The bumpy country style roads are not the perfect hunting ground for the 752S, where the heavy swingarm and wheels can react slowly to the bumps, meaning a series of, particularly high-speed compression jolts, can ‘build up’ and the suspension won’t recover by the next one. But the ride is still OK and comfy enough and countryside cruising is not out of the question. Touring, or long days on rough roads, on the other hand, would be a chore – at least here in Australia.
The overall package is a good compromise, though, as once you arrive at your favourite scratching road and the curves smooth out, the 752S really shines. Steering is stable, very stable, yet despite the weight of this bike, it is flickable thanks to the wide ‘bars. Corner entry is accurate, on or off the brakes, and there is no chassis stand-up on the brakes or when hitting mid corner bumps.
Ground clearance is ample and the bike is neutral and predictable from upright through to full lean, with no sudden fall on its side. Once there, it will happily sit at full lean and track through the apex, unless you need to change lines, in which case it will happily respond – again, on or off the brakes. Even on long downhill sections, it is good. Some bikes just don’t feel right when riding fast on the ‘way down’ and only feel good on the gas on the ‘way up’… Not the 752S.
I really liked the rider triangle. At 187cm I fit the bike OK and particularly liked the position when scratching through the hills. I rode the bike a lot just around the place, to the shops, to the beach and not just up the hills. Mike Cameron had the bike for a while and, like me, found that it grew on him but took a few days. This means that anyone test riding one from a dealer won’t get the full impression that the 752S can leave. So if that is you, try and convince the dealer to let you take it for a long test.
Braking is impressive, with a serious Brembo package up front – dual 320mm rotors and four-piston calipers, while out the back there is a Brembo caliper and oversized 260mm disc. The master-cylinder is conventional, but the package is impressive with great feedback at the fingertips and good power. The front brakes do, however, need a decent squeeze and the weight of the bike is highlighted when the braking really gets serious… One thing I really dislike is the ugly black mudguard brace covering half of those gorgeous gold Brembo calipers… Ugh!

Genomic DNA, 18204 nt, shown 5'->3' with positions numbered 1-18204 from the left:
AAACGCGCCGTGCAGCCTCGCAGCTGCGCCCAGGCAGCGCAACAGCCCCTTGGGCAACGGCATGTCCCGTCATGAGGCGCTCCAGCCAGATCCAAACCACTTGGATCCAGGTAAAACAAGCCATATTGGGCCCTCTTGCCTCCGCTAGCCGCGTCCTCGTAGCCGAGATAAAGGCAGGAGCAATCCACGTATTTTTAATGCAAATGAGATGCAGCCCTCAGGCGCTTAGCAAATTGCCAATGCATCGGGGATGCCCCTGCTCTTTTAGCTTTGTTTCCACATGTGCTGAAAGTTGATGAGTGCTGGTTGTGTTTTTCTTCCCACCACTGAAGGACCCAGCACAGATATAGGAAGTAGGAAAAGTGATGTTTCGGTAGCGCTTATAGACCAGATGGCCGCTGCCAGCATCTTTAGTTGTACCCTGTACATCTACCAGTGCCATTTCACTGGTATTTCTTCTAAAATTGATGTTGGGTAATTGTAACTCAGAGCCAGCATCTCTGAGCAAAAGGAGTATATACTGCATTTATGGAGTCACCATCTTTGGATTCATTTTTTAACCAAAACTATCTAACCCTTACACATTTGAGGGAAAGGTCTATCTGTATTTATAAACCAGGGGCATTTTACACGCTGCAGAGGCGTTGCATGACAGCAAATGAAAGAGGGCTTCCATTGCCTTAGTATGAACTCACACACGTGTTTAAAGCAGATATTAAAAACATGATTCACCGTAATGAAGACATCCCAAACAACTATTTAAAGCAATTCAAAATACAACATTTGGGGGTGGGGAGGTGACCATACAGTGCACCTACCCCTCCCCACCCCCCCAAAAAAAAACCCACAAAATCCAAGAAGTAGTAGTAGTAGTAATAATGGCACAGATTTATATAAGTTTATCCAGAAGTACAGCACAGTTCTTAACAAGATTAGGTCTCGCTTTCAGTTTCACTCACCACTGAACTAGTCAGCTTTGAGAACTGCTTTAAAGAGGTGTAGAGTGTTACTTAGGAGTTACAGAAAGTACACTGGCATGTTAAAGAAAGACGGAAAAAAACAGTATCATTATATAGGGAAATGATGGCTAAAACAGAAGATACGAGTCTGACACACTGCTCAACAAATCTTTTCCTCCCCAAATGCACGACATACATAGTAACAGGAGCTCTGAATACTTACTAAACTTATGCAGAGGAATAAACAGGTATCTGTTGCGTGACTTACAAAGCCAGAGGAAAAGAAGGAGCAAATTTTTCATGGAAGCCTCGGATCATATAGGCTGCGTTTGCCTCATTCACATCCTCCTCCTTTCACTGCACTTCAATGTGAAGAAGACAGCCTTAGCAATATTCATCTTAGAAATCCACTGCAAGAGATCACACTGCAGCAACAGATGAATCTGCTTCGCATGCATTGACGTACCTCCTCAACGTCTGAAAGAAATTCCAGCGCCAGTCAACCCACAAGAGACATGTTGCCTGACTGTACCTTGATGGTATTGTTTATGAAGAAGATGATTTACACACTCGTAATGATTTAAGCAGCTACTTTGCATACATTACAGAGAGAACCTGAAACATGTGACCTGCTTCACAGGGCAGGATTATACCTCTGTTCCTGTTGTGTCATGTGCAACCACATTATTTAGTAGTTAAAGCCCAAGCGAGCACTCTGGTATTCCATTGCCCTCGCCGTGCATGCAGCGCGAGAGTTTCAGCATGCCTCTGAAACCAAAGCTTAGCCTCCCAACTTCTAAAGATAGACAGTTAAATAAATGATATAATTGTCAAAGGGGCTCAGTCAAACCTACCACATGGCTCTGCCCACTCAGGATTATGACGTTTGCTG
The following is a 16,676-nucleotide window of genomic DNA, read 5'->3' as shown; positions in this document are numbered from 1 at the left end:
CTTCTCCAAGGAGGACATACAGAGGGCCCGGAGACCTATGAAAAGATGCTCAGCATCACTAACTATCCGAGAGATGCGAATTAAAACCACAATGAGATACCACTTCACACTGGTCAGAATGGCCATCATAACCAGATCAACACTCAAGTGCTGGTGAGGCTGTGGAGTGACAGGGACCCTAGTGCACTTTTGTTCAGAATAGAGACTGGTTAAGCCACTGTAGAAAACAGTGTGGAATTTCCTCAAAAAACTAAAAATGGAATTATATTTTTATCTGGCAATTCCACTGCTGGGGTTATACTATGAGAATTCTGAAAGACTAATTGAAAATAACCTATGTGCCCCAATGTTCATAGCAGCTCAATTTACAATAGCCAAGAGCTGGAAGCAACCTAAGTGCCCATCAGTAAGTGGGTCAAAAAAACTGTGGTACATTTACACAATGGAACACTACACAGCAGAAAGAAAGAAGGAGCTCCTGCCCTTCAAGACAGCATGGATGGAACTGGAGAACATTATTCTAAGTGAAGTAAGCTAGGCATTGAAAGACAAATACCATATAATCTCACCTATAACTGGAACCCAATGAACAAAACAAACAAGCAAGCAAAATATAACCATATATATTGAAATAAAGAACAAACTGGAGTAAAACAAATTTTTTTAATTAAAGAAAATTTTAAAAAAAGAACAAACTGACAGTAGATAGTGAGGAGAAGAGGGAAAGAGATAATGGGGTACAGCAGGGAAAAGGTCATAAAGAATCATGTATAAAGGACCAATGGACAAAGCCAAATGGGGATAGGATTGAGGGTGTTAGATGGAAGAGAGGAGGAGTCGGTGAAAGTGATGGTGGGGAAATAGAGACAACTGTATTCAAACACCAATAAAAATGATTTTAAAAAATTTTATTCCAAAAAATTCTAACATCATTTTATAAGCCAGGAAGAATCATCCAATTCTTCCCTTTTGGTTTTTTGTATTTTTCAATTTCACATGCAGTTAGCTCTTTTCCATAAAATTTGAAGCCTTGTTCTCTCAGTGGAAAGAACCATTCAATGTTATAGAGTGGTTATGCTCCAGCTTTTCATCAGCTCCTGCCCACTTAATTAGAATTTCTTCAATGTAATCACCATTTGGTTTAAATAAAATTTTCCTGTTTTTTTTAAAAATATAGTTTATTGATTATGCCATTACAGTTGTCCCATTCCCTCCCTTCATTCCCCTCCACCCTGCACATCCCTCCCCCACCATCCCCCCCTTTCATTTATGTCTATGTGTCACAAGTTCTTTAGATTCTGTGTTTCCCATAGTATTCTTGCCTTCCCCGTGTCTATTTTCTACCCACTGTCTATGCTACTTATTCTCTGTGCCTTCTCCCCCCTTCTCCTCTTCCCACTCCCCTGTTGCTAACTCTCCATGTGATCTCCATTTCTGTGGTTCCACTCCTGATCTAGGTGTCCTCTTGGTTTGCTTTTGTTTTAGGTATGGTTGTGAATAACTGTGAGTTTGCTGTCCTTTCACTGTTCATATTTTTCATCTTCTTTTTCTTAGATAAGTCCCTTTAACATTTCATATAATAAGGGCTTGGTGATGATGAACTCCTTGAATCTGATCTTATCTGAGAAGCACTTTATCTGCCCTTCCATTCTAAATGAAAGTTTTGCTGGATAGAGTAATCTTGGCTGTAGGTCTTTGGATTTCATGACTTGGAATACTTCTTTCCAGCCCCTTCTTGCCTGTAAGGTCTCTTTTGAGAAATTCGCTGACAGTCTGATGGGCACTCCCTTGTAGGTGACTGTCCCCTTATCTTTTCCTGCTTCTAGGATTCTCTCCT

The 752S is hard work around town, as mentioned, with a grabby clutch, notchy gearbox and inconsistent fuelling. It will get you around, of course, but is not such a refined bike so would not be an ideal daily rider. In saying that, the Leoncino is similar in those areas and I rode that around daily for a year, often with a grin… The weight of the 752S is felt the most at low speed of course, so lane filtering, stopping at lights, U-turns and so forth, plus moving it around parking.
General things like mirrors are OK although the stylish shape does compromise the view. The seat is soft enough for about two hours yet firm enough for good feedback. Vibrations are minimal considering the engine design, and the headlight is good at night without being amazing. The TFT dash is a neat touch, however, it does lack the features of other TFT displays and looks a bit old school to me.
Back to the engine. Like the bike, the engine takes time to endear itself to you. In fact, it wasn’t until I experienced a particular section of road at a fast pace that I began to understand the motor and how to use it properly. Using lots of corner speed and keeping the slow revving twin in the mid to upper rev range, with lazy gear shifts and no pointless overreving, was where it all sort of came together and worked. It feels so old fashioned and there is almost no feeling of acceleration, yet you can go fast on the bike. However, Benelli really need to build something a bit more punchy to win hearts…
Overall I have to admit, I really grew to like the 752S, but not as much as I liked the much more lively, engaging and fun Leoncino. If Benelli can put the 752S on a weight-loss diet and give it a quicker revving, more powerful engine, the bike will be a class leader if that handling is retained. At a premium price, I’m not convinced the bike will be as popular as it should be, but time will tell. At the end of the day, it is nice to see QJ Benelli venturing into the larger capacity models and I hope this is a sign of things to come… You can find your local Benelli dealer here...
2020/2021 Benelli 752S Nakedbike
Price: $12,990 Ride Away, two-years unlimited km warranty
Claimed Power: 56kW[76hp]@8500rpm
Claimed Torque: 67Nm[49ft-lbs]@6500rpm
Dry Weight: 220kg
Fuel capacity: 14.5L
Engine: Liquid-cooled, DOHC, two-cylinder parallel liquid-cooled fuel-injected four-stroke, bore x stroke 88 x 62mm, 11.5:1 compression ratio, 37mm throttle-bodies, TLI ECU, Euro4, two-into-one exhaust Gearbox: six-speed Clutch: wet multi-plate, cable actuation.
Chassis: Tubular steel trellis frame and swingarm.
Suspension: 50mm Marzocchi forks, full adjustability, 130mm travel, KYB shock, preload adjustability, 60mm travel
Brakes: Brembo 320mm rotors (f), dual four-piston Brembo calipers and conventional master-cylinder, 260mm rotor (r), single piston caliper, ABS.
Wheels & Tyres: Cast alloy, 3.50 x 17in (f), 5.50 x 17in (r), Pirelli Angel GT 120/70 – 17 and 180/55 – 17in tyres.
Seat height: 810mm
Ground clearance: N/A
Overall width: N/A
Overall Length: 2130mm
Overall height: 1100mm
Instruments: TFT Dash
Benelli 752S Gallery
The Verdict | Review: 2021 Benelli 752S nakedbike